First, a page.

For Students:
For Higher Education Institutions:
Policy Guidance:

Promising Practices:

May 15, 2020

Resource Spotlight: Anticipating the Fiscal Implications of COVID-19: Challenges and Opportunities for the Future of Higher Education

According to the resource:
Promising Practices:

May 8, 2020

Resource Spotlight: State Reopening Plans and Guidance for Repopulating Colleges

      • NEBHE Summary: Overview of New England State Reopening Plans and Higher Education Guidance
      • To date, only Connecticut has issued guidance regarding the reopening of college campuses. On May 6, Gov. Lamont announced the details of a report containing recommendations for a phased reopening of colleges and universities in Connecticut. It is likely that Maine will announce its own plans for higher education soon. Gov. Mills’ Economic Recovery Committee has three higher education leaders, each representing a different sector: private four-year institutions, public four-year institutions, and community colleges. Maine and Connecticut are the only states to have a community college representatives on their advisory committees. Gov. Baker (Massachusetts) has a president of a private college on his reopening advisory board; this board lacks representation from the public sector. Gov. Sununu (New Hampshire) and Gov. Scott (Vermont) lack higher education representation of any kind on their advisory councils. Gov. Raimondo (Rhode Island) does not have a reopening advisory council.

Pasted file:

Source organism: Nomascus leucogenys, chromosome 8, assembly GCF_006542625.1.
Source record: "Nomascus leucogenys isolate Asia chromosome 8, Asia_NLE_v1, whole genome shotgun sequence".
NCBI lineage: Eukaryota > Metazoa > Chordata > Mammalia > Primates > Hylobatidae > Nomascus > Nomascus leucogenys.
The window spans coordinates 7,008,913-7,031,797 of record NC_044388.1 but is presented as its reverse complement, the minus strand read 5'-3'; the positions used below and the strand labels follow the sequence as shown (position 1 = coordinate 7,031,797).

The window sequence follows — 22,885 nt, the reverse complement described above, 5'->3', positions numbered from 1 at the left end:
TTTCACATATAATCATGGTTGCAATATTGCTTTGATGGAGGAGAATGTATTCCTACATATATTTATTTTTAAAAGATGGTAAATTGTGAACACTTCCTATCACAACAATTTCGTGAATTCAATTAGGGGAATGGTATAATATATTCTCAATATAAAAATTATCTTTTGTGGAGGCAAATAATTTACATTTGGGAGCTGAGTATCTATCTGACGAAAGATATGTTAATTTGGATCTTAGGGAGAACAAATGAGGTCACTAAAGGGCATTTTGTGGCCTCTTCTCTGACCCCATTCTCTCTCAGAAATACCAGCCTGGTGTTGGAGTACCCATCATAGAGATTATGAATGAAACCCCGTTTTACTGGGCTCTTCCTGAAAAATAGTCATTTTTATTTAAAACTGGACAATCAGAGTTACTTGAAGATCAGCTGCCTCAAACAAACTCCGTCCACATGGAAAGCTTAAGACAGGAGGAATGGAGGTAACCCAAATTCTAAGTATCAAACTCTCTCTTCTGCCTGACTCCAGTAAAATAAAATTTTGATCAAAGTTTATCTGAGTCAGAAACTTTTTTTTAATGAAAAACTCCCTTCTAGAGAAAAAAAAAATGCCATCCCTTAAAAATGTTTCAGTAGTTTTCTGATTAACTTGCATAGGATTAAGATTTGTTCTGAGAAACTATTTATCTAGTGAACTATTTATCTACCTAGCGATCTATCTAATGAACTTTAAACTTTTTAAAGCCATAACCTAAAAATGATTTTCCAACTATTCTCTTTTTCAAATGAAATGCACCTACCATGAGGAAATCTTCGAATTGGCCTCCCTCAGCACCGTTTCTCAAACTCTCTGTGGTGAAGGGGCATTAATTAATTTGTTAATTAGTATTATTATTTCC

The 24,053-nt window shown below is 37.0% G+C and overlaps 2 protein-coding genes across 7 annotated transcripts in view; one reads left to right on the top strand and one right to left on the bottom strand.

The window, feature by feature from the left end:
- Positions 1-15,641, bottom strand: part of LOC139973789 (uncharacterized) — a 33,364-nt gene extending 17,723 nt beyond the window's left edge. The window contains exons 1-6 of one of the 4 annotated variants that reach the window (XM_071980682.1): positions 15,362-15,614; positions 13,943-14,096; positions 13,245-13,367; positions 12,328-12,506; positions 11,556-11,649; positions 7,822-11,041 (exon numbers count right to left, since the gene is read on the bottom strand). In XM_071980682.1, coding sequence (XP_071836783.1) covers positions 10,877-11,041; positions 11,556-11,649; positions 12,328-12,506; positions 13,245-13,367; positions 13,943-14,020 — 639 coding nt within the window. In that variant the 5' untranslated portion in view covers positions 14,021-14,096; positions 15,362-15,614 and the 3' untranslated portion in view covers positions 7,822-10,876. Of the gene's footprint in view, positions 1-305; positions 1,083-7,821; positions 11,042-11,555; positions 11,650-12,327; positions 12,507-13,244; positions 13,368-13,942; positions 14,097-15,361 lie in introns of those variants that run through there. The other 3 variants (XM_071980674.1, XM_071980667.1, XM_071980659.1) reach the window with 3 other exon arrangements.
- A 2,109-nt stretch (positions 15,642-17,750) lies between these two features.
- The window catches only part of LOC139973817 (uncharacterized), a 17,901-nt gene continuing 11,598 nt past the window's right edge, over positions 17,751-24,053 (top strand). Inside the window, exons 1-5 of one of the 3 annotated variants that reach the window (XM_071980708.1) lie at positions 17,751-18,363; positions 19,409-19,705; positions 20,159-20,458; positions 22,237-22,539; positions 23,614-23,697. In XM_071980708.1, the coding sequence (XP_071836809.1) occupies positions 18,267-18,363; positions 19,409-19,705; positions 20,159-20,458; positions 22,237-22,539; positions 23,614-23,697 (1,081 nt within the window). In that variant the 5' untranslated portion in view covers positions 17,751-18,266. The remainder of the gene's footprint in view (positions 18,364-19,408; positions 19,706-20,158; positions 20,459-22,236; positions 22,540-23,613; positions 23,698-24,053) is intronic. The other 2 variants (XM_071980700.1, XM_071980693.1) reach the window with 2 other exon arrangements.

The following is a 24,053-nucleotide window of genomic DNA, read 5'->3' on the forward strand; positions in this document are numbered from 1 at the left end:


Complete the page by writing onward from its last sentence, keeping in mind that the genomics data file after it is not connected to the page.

State Reopening Blueprints:
Massachusetts (will be released by May 18)
Economic Impact of Higher Education in New England

Promising Practices:

Compliance Consideration of the Week: New required disclosures relative the Higher Education Emergency Relief Fund (HEERF).

May 1, 2020

Resource Spotlight: Supporting International Students During COVID-19

In AY 2018-19, international students accounted for 9.8% of total postsecondary enrollment at New England’s colleges and universities. The U.S. Department of State estimates that, during this period, these students added approximately $4.3 billion to the region’s economy. Following recent travel restrictions and health advisories due to COVID-19, the American Council on Education forecasts that international student enrollment for the next academic year could drop by as much as 25% – which would translate to a staggering loss of roughly $1 billion to our region’s economy. Even a slight shift in the enrollment of foreign students – who typically pay full tuition – would dramatically impact nearly all higher education institutions in New England, from Ivy League schools to community colleges.